The upside of a stay in an apartment is the relative privacy and luxury of having personal space. No sharing of bathrooms, no loud neighbors who want to party all night long, and you can cook your own meals to scratch that homesick itch in your belly.
And thanks to services like Airbnb, tourists enjoy a pretty broad range of options for where exactly you want to stay in the city. Here are a few of our favorites:
- SPECTACULAR LOFT – central & quiet – on the pricier side perhaps, but it is absolutely gorgeous! Why not feel like a classy Euro-traveler for a few days?
- Riverview apartment, private entrance, Wifi/ bikes – Yup – free bikes for you to use.
- Luxurious Apt NO.2 | CITY CENTRE | Canal view! – Why is it that all the apartments in Amsterdam look so classy? And this one has an awesome canal view, too!
Hotels in Amsterdam
Let’s say this upfront: hotels are the most expensive option for tourists in the city. In part, it is because Amsterdam takes great pride in its hotel industry, and strives to be competitive on all fronts.
But hotels also have that wonderful quality of being housed in historic and old buildings. Many have been refurbished, but with limited space in the city and with tourism interest high, property is at a premium price.
Averaging around $180-185 USD, a stay in a hotel room has the advantage of added security, great service, access to amenities like gyms and swimming pools, and privacy. A lot of them have shops and top restaurants attached as well. But let’s put that aside for the moment…
Check out these highly rated, but affordable hotels in Amsterdam:
- Kimpton De Witt Amsterdam – just 200 yards from central station, and the benefit of free use of hotel bicycles!
- Albus Hotel Amsterdam City Center – Great for couples, and close to all amenities a tram station for easy access.
- Hotel Weber – Fresh bread is brought to your room each morning – you don’t even get that at home!
Houseboats in Amsterdam
Remember we mentioned an unusual accommodation option earlier? Amsterdam has an awesome one not found in many other cities: houseboats!
There are about 2500 houseboats moored along the Amsterdam canals, many of which are available for rent, just like a self-catering AirBnB. Some houseboats are simple affairs, while others can be multi-leveled and quite luxurious.
All offer the tranquility of the gently rocking canal water to fall asleep to. And potentially a mildly annoyed duck to wake up to.
Houseboats can be found on many of the usual accommodation services like Booking.com or Airbnb. So, is Amsterdam expensive when it comes to this unusual mode of stay? Luxury houseboats can go for more than $250 per night, while a standard option averages around $80 USD. So you could spend around the same for a hotel stay, in effect.
Here are a few of our favorites to check out.
- Modern Houseboat/Large Roof Terrace – a studio on the first floor (yes, of a boat!), and it even has a terrace for some outdoor relaxation.
- Houseboat – wake up with great view! – In Amsterdam south, where you can even step out of your room and into the water for a swim! Or just watch TV from bed.
- Cozy & comfortable suite on coaster close 2 center – features an awesome view of the harbor, an attractive sun deck and within five minutes of the local nightlife!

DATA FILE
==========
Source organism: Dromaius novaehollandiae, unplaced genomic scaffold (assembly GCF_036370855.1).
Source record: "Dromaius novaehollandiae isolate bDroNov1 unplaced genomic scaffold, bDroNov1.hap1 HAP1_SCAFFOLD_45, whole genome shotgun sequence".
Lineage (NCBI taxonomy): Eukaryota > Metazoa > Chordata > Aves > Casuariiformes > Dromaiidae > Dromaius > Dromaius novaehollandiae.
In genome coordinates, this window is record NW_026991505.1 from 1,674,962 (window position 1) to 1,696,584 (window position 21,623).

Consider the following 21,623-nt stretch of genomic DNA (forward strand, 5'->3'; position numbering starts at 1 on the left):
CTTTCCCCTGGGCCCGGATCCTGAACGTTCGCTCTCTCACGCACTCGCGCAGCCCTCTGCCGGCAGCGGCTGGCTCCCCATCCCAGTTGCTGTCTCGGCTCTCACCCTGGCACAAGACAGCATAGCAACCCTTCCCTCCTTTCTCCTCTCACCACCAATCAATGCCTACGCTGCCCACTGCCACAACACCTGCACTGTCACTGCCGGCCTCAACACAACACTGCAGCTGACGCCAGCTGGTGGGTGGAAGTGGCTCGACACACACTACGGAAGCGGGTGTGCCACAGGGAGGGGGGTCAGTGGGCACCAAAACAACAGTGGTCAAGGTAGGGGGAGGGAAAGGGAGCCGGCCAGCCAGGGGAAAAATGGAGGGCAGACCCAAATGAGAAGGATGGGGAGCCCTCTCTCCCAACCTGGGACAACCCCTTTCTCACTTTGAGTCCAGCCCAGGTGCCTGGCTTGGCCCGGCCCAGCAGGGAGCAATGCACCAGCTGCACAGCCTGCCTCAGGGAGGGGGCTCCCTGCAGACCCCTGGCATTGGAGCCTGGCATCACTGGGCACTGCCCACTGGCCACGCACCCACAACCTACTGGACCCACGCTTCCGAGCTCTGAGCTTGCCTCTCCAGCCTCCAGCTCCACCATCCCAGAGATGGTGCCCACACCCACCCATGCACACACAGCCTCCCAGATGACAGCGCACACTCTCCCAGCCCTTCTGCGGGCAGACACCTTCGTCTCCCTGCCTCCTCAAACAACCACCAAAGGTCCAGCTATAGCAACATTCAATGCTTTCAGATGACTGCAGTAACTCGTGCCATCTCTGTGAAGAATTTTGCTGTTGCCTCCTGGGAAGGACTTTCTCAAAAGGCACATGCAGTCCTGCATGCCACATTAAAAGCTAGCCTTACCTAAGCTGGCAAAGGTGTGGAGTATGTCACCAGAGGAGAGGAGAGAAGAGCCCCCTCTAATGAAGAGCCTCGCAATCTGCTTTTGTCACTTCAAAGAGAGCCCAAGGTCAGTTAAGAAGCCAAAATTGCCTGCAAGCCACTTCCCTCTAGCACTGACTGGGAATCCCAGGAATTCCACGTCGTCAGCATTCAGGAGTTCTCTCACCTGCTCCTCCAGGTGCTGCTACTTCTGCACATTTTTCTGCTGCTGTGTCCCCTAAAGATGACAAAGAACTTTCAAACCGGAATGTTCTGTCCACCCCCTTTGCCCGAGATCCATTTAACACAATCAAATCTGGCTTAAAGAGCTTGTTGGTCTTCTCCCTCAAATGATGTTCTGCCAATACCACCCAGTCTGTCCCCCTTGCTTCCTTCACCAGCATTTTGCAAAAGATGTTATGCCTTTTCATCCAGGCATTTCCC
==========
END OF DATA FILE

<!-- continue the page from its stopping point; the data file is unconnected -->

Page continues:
ESTIMATED EXPENSE: $9-25/day
When using the public transport options in Amsterdam, get an OV-chip card, which allows access to trams, trains, buses, and the metro – all are operated by a service called GVB. You should be able to get to almost anywhere you need to without much hassle, using the card to get yourself around the public transportation system.
Be aware that Amsterdam has moved to a cashless transport system, so you’ll need to purchase one card or another before you use the system to access the network. From that point, it is a matter of tapping in and tapping out when you use one of the transportation modes.
Single tickets to a specific destination can be bought at most bus, tram or metro stations, but are quite expensive – around $3.50 USD for one trip (valid for one hour). You’re better off using an OV Chipcard, which overall cuts the cost of such a trip in half. You can also purchase a one-day card for $9.
Whichever the case, Amsterdam public transport is considered a luxury option, because most people prefer to walk and cycle.
Train, Tram and Metro Travel in Amsterdam
In Amsterdam, train travel is used mostly between the airport and the city. And to connect it to other cities in Holland.
Within the city itself, it is more common to use the modern and stylish tram system for routes that are too long to walk. There’s also a metro, which is useful for reaching the outer lying areas like Bijlmer, or Amstelveen.
To save money, a whole host of options exist in terms of tram and metro travel passes. To give you some idea: A typical train from the airport to the city costs around $5 USD. Day passes for the city public transport network start from around $9 USD. You can get these kinds of passes valid for up to seven days.
Bus Travel in Amsterdam
The bus service, also run by GVB, is very reliable and comfortable, operating 40 routes around the city. Between midnight and 6 am, the bus services are a little more limited, but they still run reliably.
You can purchase a 60 minute ($4 USD), or 90-minute pass ($7.50 USD) for single-trip use if you won’t be using the system otherwise. Your multi-day OV-Chip card, GVB pass or I Amsterdam card is still your most economical option, though.
It is also worth mentioning the tourist-friendly Canal Bus Day Pass, which is a hop-on, hop-off system with stops at some of the popular museums and monument attractions.
Renting a Scooter or Bicycle in Amsterdam